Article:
I was hoping that with a few more leaves off the trees a bit more light might fall where I wanted it.

I had great fun tramping around this magnificent Victorian sepulchral landscape for about a couple of hours. The sun stayed around and I found myself concentrating on carvings of angels. There were a couple that particularly captivated me during my last visit so I returned to give them both a slightly different treatment to last time.

With the first I decided to pull out my lovely Sigma 10-20mm lens. Holding the camera as close as I could to the ground and at arms length I managed to shoot the following image (and several other similar ones).

 

angel from the floor

I do love this lens. Great value for money and it can get you some incredible results. It’s the only ‘digital only’ lens I’ve bought. The focal range of 10-20mm becomes 16-32mm when used with my Canon 20D (1.6x effective focal length magnification) and the shot above was taken at the 16mm effective focal length end of the range. Makes me want to get a fish eye!

Although this lens is digital only, it does actually use the Canon EF mounting rather than the EFS, so you can fit it to a full frame camera - just expect some pretty heavy vignetting!

The second statue that had really caught my eye last time was another female figure, looking all romantically mournful as she clung tight to a cross. This time around, with some better light, I was able to get right in on her face and really pick out some details. I love the weathered texture on this statue.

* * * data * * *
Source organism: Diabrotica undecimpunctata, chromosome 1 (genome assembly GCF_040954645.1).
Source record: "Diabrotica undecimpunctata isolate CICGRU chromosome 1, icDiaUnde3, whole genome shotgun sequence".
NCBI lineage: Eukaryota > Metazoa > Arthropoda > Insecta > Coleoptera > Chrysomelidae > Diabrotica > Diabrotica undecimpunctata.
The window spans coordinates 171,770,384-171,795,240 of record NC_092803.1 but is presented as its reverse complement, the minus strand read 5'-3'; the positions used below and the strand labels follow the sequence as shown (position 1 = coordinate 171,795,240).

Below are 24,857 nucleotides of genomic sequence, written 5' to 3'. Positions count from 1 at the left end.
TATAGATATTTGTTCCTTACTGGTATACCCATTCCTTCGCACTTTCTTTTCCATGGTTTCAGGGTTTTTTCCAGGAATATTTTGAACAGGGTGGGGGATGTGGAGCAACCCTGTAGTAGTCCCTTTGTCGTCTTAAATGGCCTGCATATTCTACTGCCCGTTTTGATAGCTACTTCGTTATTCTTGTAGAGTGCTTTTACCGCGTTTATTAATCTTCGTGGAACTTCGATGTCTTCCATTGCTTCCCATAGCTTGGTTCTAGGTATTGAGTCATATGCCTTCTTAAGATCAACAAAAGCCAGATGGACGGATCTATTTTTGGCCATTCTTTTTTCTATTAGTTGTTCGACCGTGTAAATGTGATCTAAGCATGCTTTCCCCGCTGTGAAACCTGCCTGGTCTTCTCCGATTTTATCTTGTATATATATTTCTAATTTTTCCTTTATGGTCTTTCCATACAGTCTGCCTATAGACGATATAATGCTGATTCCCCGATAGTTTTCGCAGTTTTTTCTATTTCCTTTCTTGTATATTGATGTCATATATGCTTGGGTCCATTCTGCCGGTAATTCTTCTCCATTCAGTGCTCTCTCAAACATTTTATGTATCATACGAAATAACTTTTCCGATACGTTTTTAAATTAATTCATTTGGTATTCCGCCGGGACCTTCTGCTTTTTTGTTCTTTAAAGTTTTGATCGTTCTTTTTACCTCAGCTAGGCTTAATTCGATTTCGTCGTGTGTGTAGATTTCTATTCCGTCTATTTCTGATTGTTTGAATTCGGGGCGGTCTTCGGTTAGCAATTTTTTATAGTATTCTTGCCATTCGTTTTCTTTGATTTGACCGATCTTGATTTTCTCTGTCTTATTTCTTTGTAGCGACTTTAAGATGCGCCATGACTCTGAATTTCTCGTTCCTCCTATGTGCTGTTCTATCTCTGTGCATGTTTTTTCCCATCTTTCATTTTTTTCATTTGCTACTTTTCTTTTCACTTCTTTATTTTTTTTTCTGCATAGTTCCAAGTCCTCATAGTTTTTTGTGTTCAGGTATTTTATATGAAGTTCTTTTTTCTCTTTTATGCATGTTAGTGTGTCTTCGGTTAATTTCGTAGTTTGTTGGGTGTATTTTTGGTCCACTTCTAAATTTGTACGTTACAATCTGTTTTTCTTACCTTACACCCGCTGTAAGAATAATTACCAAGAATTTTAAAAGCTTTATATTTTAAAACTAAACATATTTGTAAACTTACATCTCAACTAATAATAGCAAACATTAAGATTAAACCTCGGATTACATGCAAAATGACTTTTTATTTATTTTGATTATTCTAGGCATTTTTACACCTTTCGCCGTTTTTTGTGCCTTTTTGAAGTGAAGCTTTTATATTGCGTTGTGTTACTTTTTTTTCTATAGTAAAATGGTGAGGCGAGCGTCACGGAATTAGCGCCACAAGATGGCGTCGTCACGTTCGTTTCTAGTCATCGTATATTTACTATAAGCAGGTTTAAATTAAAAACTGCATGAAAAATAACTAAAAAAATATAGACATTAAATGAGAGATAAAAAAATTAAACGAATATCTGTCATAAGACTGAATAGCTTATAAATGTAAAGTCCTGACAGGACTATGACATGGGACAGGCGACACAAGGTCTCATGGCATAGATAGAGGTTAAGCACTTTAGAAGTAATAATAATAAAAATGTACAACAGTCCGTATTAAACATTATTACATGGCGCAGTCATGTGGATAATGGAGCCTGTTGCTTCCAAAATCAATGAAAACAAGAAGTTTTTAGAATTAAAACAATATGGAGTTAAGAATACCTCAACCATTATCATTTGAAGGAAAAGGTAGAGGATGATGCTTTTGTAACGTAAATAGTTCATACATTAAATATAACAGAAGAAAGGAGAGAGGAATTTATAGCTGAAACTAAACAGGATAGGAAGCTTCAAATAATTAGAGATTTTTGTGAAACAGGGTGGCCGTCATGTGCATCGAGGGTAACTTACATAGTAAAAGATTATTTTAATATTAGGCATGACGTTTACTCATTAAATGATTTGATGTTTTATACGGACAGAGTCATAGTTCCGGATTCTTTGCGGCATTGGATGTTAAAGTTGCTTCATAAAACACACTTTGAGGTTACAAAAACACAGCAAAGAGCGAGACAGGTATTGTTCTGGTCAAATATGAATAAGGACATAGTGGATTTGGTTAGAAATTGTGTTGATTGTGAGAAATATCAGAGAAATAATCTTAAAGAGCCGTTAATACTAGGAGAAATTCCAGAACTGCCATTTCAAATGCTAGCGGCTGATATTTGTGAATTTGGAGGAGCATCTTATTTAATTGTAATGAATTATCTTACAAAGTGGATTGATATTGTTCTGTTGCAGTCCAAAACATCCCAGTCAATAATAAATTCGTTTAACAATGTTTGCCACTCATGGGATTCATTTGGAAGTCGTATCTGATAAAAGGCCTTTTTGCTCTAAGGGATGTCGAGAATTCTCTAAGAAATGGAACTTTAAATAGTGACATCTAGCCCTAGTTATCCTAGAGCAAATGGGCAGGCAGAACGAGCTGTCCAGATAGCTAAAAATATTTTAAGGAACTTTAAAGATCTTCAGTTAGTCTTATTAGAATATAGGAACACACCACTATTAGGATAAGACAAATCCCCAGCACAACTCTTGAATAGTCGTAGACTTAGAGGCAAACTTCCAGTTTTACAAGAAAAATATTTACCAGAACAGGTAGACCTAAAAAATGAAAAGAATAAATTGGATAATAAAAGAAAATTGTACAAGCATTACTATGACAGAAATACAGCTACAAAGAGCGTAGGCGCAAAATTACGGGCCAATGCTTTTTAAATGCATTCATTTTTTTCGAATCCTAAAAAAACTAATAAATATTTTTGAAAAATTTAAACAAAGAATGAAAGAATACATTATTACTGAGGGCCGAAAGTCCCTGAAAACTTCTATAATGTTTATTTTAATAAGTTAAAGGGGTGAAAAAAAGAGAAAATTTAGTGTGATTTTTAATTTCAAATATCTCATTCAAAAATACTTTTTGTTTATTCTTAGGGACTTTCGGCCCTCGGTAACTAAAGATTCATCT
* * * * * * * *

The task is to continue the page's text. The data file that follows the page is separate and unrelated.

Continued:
weathered and mournful

Shot using a Sigma lens again, but this time the 70-300mm APO, another good investment that I made not long after I got the camera.

Oh, and today I have mostly been listening to Arctic Monkeys, following a recommendation from a friend on Friday night. We had this conversation during which I realised that I have remarkably little music from this century in my collection. Something that needs rectifying, especially now I’m staring down the barrel at the big 4 - 0 later in the year!

Possibly not the right music to listen to whilst trying to process photos taken at a cemetery, a bit too upbeat for that, but it fitted with my mood. A good day!

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Oh, it’s 2007?

weathered sandstone 2

The Christmas and New Year period passed without me posting here. Well, it was full of all the things that you normally do at that time of year. I did have a week or so off from work, but the weather was dismal and the only places I could think of to visit were closed.

So, I’ve been spending quite a bit of time reading (H.G. Wells) listening to music (Genesis, Nick Drake) and processing photos I took a while ago.

I’m into my second week back at work now though - just don’t know where the time has gone to. And speaking of work, my resolve seems to have crumbled a bit on the walking commute front. I’m blaming the Christmas break myself. After a week of comfort and staying in bed as late as I liked (within reason) it has just seemed like such hard work to get out of bed and go walk. I only did 2 days out of 4 working days last week and this morning I woke up and just couldn’t shift myself. So, got to get back into a routine starting tomorrow. One good thing, on the days I did walk last week I felt like it was easier than ever. It’s not putting the effort in which is a problem for me with this - it’s dragging myself out of bed early enough to be able to walk 4.5 miles in time for work.

We did get out to Kenilworth Castle yesterday. It was dismal weather again, and it’s somewhere I’ve visited a lot, but it’s always good to be around old stone! I did take a few photos, and whilst nothing was spectacular (very dull and flat light) then I enjoyed taking them. The photo at the top of this posting was taken during the visit. The castle has some of the most wonderfully eroded sandstone I’ve seen.